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Complete Primate Skeleton from the Middle Eocene of Messel in Germany: Morphology and Paleobiology

Figure 13

Principle components analysis (PCA) of trunk and limb proportions in extant Lemuroidea, Lorisoidea, Tarsioidea, and Ceboidea.

(A)— Bivariate plot of PC-I and PC-II, with both axes drawn to the same scale. All loadings for PC-I are similar and positive, indicating that PC-I represents body size (small primates are at left and larger primates are at right; the coefficient of determination (R2) for PC-I and body weight is greater than 0.8). Loadings for PC-II contrast thorax length and foot length, with climbers having a longer thorax and shorter foot, and leapers having a longer foot and shorter thorax. (B)— Bivariate plot of PC-III and PC-II, with both axes drawn to the same scale. Interpretation of PC-II is the same as in A, but here the scale is expanded. Loadings for PC-III contrast lumbus length and scapula length, with climbers having a longer lumbus and shorter scapula, and leapers having a longer scapula and shorter lumbus. Darwinius can be projected into this PCA in two ways: as the juvenile it is (filled red circle) or the adult it is projected to become (open red circle; projection computed by augmenting each body segment by the amount it is expected to grow to reach adulthood, using growth curves of [53]. Position of Notharctus is shown for comparison, based on measurements in [23]. Family abbreviations: Lemuroidea– Che, Cheirogaleiidae; Dau, Daubentoniidae; Ind., Indriidae; Lep, Lepilemuridae. Lorisoidea– Gal., Galagidae; Lor., Lorisidae. Tarsioidea– Tar., Tarsiidae. Ceboidea– Cal., Callitrichidae; Ceb., Ceboidea. Note that Darwinius falls in the middle of both plots, near Callitrichidae in size, and overlapping Lemuridae and Cebidae in trunk and limb proportions. Darwinius is interpreted as an arboreal quadruped specialized neither for slow climbing nor for leaping.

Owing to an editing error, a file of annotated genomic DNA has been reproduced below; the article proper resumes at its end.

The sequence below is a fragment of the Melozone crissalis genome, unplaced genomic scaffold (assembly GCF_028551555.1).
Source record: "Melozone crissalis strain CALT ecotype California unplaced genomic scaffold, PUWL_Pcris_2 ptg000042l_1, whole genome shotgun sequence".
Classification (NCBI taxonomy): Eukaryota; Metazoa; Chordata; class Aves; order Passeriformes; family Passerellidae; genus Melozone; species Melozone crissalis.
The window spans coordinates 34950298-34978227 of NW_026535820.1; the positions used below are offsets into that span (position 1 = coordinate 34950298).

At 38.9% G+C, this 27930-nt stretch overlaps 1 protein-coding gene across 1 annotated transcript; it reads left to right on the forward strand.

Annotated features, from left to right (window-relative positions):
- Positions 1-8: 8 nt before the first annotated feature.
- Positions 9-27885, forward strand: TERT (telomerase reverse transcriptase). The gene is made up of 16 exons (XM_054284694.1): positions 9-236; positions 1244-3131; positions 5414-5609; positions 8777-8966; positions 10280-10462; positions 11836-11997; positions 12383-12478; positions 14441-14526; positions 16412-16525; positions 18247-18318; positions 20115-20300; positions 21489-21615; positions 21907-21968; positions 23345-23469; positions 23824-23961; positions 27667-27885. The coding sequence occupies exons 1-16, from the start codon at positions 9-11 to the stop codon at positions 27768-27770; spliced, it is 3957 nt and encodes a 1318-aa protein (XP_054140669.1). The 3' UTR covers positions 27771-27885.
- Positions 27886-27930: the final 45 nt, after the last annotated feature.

Figure 13